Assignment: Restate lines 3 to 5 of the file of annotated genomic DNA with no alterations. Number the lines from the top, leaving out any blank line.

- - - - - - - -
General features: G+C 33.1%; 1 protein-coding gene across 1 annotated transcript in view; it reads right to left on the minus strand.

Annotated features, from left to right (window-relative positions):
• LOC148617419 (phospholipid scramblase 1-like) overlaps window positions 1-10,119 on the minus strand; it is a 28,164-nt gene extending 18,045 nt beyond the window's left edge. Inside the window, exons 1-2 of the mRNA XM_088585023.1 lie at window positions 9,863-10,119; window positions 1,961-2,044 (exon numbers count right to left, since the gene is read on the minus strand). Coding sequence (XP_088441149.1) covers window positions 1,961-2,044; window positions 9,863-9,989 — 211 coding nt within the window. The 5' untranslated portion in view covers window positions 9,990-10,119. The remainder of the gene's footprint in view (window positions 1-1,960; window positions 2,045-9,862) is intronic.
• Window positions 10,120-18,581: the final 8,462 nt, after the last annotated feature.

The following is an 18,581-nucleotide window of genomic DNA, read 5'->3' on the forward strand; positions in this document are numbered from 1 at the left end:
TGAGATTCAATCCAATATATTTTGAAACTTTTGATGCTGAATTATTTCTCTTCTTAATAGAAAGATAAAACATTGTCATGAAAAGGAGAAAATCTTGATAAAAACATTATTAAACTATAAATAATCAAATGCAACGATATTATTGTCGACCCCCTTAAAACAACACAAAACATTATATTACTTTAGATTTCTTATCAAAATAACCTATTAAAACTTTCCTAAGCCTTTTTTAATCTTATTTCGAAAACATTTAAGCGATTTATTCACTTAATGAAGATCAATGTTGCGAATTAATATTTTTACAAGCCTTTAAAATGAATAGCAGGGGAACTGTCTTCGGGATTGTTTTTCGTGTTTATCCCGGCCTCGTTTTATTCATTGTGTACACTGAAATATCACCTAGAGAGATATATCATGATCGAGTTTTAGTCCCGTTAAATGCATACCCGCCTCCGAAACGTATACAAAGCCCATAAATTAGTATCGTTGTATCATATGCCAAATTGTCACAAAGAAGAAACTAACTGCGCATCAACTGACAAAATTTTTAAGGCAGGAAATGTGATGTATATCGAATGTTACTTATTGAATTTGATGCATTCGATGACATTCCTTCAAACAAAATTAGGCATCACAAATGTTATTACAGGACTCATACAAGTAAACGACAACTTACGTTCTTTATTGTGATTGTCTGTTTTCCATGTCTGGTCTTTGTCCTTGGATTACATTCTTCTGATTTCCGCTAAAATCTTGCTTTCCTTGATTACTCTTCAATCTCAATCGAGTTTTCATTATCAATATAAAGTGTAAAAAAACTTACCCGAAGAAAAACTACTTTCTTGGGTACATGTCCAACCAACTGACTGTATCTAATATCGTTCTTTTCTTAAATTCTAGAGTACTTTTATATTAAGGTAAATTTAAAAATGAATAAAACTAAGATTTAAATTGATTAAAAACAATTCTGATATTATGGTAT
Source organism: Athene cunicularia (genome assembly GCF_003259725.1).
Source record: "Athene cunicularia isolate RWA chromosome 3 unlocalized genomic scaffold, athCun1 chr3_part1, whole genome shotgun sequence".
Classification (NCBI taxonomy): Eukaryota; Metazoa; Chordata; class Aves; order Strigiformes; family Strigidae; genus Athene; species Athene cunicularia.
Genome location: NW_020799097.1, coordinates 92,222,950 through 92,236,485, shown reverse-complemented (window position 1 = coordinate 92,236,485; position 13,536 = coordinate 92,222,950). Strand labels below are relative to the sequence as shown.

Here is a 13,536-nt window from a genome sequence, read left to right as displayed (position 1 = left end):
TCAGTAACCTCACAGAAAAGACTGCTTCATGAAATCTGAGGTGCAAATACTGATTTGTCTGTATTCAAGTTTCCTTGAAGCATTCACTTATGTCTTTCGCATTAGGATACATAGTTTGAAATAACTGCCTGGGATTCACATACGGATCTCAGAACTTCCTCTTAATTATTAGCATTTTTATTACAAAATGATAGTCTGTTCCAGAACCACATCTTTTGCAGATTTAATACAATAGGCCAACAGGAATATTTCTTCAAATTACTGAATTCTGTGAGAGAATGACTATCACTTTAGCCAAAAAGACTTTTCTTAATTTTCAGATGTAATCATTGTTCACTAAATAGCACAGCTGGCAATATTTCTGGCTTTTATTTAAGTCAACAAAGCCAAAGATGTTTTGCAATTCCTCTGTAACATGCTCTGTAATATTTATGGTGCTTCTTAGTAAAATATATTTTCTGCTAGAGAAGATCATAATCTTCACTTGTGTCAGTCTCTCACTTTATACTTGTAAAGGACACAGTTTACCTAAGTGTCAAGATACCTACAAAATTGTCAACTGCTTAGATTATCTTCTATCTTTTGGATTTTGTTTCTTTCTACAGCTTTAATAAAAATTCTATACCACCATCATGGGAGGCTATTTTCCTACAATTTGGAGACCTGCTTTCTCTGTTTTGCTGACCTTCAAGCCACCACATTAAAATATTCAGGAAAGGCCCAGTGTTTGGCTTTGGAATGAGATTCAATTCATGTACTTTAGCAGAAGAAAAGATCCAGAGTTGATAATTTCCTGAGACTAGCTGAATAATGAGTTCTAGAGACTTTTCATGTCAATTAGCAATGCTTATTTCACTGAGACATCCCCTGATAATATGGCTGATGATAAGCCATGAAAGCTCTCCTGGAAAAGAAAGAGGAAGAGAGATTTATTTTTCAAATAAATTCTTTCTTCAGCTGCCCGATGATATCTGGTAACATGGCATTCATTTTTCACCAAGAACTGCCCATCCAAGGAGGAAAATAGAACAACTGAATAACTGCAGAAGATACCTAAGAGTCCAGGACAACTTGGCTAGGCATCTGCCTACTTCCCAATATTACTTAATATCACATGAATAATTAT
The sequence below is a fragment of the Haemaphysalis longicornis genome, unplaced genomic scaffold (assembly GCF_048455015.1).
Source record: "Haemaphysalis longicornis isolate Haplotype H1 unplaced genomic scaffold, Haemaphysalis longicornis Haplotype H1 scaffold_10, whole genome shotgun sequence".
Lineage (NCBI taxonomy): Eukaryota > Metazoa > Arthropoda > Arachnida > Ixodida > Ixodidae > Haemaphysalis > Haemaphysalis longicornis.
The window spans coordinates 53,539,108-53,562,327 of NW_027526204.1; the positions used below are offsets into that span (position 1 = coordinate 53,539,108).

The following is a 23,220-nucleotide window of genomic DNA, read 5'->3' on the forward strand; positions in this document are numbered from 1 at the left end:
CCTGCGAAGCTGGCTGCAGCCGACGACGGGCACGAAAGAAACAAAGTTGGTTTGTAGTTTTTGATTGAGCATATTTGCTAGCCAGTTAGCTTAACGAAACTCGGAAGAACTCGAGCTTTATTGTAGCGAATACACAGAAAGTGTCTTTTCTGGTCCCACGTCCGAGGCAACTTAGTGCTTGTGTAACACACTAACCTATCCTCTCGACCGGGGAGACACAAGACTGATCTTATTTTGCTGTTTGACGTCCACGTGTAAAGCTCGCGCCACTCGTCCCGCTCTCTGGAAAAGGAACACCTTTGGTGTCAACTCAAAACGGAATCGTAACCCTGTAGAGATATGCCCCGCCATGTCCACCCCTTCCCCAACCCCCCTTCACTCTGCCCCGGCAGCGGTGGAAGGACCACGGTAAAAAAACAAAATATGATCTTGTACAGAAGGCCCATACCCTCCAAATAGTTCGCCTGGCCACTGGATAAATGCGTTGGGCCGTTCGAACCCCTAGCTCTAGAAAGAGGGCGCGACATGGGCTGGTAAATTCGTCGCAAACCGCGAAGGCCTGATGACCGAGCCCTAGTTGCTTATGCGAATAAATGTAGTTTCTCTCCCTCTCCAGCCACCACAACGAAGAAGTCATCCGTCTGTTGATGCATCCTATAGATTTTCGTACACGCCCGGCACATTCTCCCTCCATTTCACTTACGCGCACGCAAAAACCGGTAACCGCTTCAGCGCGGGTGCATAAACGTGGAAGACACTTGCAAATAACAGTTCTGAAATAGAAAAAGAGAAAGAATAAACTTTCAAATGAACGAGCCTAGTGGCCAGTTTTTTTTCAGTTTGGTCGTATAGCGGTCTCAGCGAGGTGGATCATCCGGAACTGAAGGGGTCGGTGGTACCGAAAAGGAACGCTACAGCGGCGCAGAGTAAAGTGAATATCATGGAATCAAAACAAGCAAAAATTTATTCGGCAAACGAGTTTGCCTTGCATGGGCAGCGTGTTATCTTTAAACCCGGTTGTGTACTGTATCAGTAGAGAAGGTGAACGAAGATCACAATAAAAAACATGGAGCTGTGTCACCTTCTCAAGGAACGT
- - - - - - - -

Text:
• LOC148617419 (phospholipid scramblase 1-like) overlaps window positions 1-10,119 on the minus strand; it is a 28,164-nt gene extending 18,045 nt beyond the window's left edge. Inside the window, exons 1-2 of the mRNA XM_088585023.1 lie at window positions 9,863-10,119; window positions 1,961-2,044 (exon numbers count right to left, since the gene is read on the minus strand). Coding sequence (XP_088441149.1) covers window positions 1,961-2,044; window positions 9,863-9,989 — 211 coding nt within the window. The 5' untranslated portion in view covers window positions 9,990-10,119. The remainder of the gene's footprint in view (window positions 1-1,960; window positions 2,045-9,862) is intronic.
• Window positions 10,120-18,581: the final 8,462 nt, after the last annotated feature.

The following is an 18,581-nucleotide window of genomic DNA, read 5'->3' on the forward strand; positions in this document are numbered from 1 at the left end: